Welcome to JDRF Bay Area’s blog, One on 1, a series of interviews with people who live with type 1 diabetes (T1D). Members of the community will talk about how T1D affects them, how they manage it and how they have conquered it. Today we talk with Brooke Gibson, mother of three and founder of Sugar Mommas, a Bay Area support group for expectant and new mothers who have T1D:
JDRF Bay Area: Let’s start from the beginning. When were you diagnosed with T1D? What are your memories from that time?
Brooke: I was six years old. I cried when I found out I had to go to the hospital. I remember practicing shots on my Cabbage Patch Kid doll. I quickly learned to how to check my blood and give myself shots so I could spend the night at friend’s house. I was doing it by myself within a couple weeks of being home from the hospital. I remember going to diabetes camp when I was 8 and getting the “Ms. Manners” award. I was one of the only kids my age who could give themselves their own shots.
JDRF Bay Area: What was it like being pregnant with T1D? Did each of your pregnancies differ when it came to T1D management?
Brooke: It’s a full time job. I was constantly thinking and worried about my blood sugars, what I was eating, counting carbs etc. Blood sugar patterns are always changing throughout pregnancy, especially in the third trimester. The best thing for me was to find a good doctor who could support me with my changes as necessary. I was more nervous with my blood sugars in my first pregnancy compared to my last. In the end I realized I was in great control and sometimes things were out of my hands. I just had to be patient and fix it (if I had a high number). My insulin resistance was different with each pregnancy…just like all pregnancy symptoms! I had most resistance with my third pregnancy and we couldn’t figure out why. Turned out my placenta was huge, over 3 lbs! That was cause for major resistance.
JDRF Bay Area: How old are your children? Do you discuss your T1D with them?
Brooke: Kaleigh is four years old, Keira is eighteen months and Kellan is seven weeks. I do discuss it with them, especially with my eldest. I talk about “Mommy’s medicine” and how “Mommy has type 1 diabetes.” I have tried to teach my eldest to call 911 just in case. Hopefully she’ll never need to do that. Kaleigh and Keira are enrolled in the TrialNet screening program and I will enroll Kellan once he turns one. My dad has T1D and his dad had it as well, so it runs in the family.
JDRF Bay Area: Now that you are a mother, how have the challenges of managing T1D changed?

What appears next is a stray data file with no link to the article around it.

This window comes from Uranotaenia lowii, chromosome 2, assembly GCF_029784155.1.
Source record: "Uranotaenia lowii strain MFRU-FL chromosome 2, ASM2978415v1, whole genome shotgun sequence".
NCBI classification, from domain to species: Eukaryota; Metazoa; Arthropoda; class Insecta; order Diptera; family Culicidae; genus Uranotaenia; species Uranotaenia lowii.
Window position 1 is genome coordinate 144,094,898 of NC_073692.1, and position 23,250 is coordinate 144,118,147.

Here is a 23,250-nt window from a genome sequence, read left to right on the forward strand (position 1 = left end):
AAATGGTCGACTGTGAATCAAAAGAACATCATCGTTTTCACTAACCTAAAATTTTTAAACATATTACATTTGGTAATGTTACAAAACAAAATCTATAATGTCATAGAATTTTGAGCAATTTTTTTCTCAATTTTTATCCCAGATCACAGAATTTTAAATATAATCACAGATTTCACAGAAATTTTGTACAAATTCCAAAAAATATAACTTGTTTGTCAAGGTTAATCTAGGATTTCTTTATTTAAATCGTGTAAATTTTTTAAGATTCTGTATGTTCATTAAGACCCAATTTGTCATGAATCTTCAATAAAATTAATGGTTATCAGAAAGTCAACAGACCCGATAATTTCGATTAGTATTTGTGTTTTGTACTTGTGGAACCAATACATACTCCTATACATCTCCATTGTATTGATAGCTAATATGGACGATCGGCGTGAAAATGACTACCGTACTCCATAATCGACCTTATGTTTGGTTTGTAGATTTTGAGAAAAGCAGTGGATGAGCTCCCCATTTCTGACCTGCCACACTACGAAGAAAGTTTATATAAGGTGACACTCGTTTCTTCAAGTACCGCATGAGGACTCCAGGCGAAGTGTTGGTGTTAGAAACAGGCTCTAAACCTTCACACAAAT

Brooke: I have less time for myself which means less time to just think about my blood sugars. It’s been especially difficult to get things leveled back out after giving birth and breast feeding. My endocrinologist knows I’m usually in great control and it’s hard to focus 100% on getting back there quickly. It’s a work in progress and I’ll get back there!
JDRF Bay Area: What inspired you to create “Sugar Mommas” and what has the response been like?
Brooke: When I was pregnant I kept asking my doctors to introduce me to other expectant moms with T1D. It just never happened. I met my first pregnant T1D friend through a United Kingdom diabetes website where I saw she lived nearby in San Jose! We messaged, met and are still friends to this day. It was so great to have someone who understood what I was going through and I wanted other people to have this in their pregnancy. Living with T1D through pregnancy is a unique experience that one can’t understand unless going through it. I started the group for support and fun. The response has been great! After getting together with our kids, the feedback has been “Thank You! I needed a group like this,” and, “I love being with people who get it,” etc. I wanted a place where people can ask, “Did this happen to you with your T1D pregnancy?” Sugar Mommas is a group of women who can relate to each other in a special way.
JDRF Bay Area: What is your advice for expectant and new moms who live with T1D?
Brooke: It’s hard not to freak out when you see a high number…just know that it’s going to happen and it’s Ok here and there, as long as you don’t keep it there. Don’t beat yourself up over it. You know yourself best. If you feel that something isn’t right or should be changed, don’t be afraid to speak up! For new moms, life is definitely about taking care of your new baby now, but don’t forget to take care of yourself first. If you’re not in good shape you cannot take care of your baby.
Sugar Mommas can be found on Facebook at www.facebook.com/Type1DiabeticSugarMommas. All expectant and new mothers living with T1D are welcome at the next meeting on July 20.